Can we stop talking about 'cleavage trends'?

Amy Adams on the red carpet during this year's awards season.

Amy Adams on the red carpet during this year's awards season.

Brazilians are apparently no longer desirable. The bush is back. When this nation-stopping news broke in 2013, it was hard to gauge what was louder: the gasp of horror from the waxing industry or the sighs of relief from its customers.

Now it’s time for Playtex, Bendon, Berlie, Triumph, and Victoria’s Secret et al to hold crisis talks because bras are now as outdated as the landing strip. Or more specifically, when it comes to boobs, perk is out and sag is in.

‘This is a new kind of cleavage ideal,’ writes Tatiana Boncompagni, The New York Times’s mammary correspondent. ‘Not the often artificially inflated breasts of yore, but a more naturalistic teardrop shape that harks back to the 1970s.’

The trend was apparently started by Rihanna and Jennifer Lopez way back in 2012 but didn’t fully catch on until Michelle Dockery, Amy Adams, Margot Robbie and Robin Wright left their bras at home during more recent red carpet appearances. 


‘Tired, perhaps, of exposing the top of the breasts, with the obvious leers that practice inspires, stars are now exposing the sides,’ hypothesises Boncompagni.

Good thinking. I always find that leers at the sides of my boobs are so much more preferable to leers at the tops of them.

But before we rejoice that the effects of gravity have now been deemed fashionable, there is a precise definition for the sexy sag.

We’re not talking about the I’ve-breastfed-a-couple-of-kids sag, or even the I’m-over-35-and-am-bigger-than-an-A-cup sag.  And the ideal sag is a far cry from simply allowing your girls to roam free. The sag must be carefully contoured. No poached eggs allowed.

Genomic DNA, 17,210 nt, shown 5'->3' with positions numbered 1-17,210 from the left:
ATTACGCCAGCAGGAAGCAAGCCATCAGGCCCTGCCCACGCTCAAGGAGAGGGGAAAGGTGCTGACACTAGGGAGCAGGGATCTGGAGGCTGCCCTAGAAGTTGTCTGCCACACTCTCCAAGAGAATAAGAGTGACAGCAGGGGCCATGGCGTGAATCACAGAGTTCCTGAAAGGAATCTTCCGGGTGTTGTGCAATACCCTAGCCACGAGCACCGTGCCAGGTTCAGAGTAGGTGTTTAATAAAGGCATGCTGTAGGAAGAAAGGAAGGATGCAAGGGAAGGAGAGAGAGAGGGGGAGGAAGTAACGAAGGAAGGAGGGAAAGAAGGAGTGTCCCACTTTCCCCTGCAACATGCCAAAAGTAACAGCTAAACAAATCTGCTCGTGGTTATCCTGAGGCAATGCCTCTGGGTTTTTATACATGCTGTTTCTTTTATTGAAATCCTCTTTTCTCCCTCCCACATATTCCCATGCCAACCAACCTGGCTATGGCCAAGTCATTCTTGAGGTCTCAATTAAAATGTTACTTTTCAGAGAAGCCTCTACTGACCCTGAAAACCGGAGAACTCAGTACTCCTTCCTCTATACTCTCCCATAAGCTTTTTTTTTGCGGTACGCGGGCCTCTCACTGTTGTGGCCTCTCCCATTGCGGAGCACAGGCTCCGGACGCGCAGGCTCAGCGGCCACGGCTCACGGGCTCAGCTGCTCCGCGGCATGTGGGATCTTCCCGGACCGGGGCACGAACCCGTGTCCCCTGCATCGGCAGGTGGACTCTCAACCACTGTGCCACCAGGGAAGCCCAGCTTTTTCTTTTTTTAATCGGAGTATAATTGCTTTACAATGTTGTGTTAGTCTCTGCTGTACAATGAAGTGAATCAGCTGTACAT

Inevitably, a whole bunch of boobs — I mean ‘experts’ — are rushing to provide advice, products and services to achieve this ‘natural’look.

For example, fitness expert David Kirsch prescribes chest presses and pull overs before going out to give your sag a lift. And Hollywood stylist Jeanne Yang recommends Topstick, a toupee tape, to avoid wardrobe malfunctions.

In a stroke of marketing genius, cosmetic surgeons are now getting into the act to remodel their former client’s cleavage. Eighty per cent of Santa Monica-based cosmetic surgeon Dr Chia Chi Kao’s business comes from women having their old-fashioned fuller implants removed and replaced with the hipper teardrop trend.

‘[Women] want something that looks more natural and fits their frames better,’ Dr Chi Kao said. ‘They don’t want to look frumpy in a suit jacket.’

 It’s hard to consider fashion advice on cleavage as anything but satire. It’s not like you can stuff your boobs in the back of your wardrobe along with your acid wash denim until they are fashionable again.

But as with most body trends, the joke is on us. Deconstructing female beauty into style reports on body parts takes body anxiety to a whole new level of awfulness.

Women are trapped in a constant state of striving for beauty, and never fully achieving it. If or when they do conform to the current standard, another fashion dictum will be issued, the definition of beauty will change once more, and everyone will lose — except the ‘experts’ who will cash in on it.

As we are already seeing, this will drive some women to extreme measures like redoing their cosmetic surgery. For a lucky few the stupidity of it all may be the tipping point to rejecting the tyranny of female beauty altogether. But in a world that values women by how closely they meet beauty standards this is a lot harder said then done. Meanwhile, the rest of us will be left feeling even more insecure and powerless about our bodies than we did before. 

If you were lucky enough to score a natural pair of contoured teardrops in the genetic lottery, then enjoy them until the next crop of celebrity knockers redefines what’s hot.